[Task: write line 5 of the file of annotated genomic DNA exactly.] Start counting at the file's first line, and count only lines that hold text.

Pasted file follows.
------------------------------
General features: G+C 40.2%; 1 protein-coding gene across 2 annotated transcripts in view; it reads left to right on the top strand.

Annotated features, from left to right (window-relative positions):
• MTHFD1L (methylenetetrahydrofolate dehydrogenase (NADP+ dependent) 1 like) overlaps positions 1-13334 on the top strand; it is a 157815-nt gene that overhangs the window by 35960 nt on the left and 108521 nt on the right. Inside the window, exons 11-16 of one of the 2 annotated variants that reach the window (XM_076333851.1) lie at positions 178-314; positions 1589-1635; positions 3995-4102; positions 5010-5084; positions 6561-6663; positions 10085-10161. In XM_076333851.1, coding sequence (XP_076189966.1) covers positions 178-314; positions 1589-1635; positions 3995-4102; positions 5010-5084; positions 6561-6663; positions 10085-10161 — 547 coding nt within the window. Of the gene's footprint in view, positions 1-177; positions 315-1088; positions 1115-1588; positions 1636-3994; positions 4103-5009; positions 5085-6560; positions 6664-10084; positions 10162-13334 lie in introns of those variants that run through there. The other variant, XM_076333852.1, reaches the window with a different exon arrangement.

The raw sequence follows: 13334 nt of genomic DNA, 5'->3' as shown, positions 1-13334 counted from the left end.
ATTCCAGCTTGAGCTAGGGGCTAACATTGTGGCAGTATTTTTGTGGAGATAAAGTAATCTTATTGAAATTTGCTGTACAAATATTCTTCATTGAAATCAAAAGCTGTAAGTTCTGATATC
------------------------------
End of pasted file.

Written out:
ATTCCAGCTTGAGCTAGGGGCTAACATTGTGGCAGTATTTTTGTGGAGATAAAGTAATCTTATTGAAATTTGCTGTACAAATATTCTTCATTGAAATCAAAAGCTGTAAGTTCTGATATC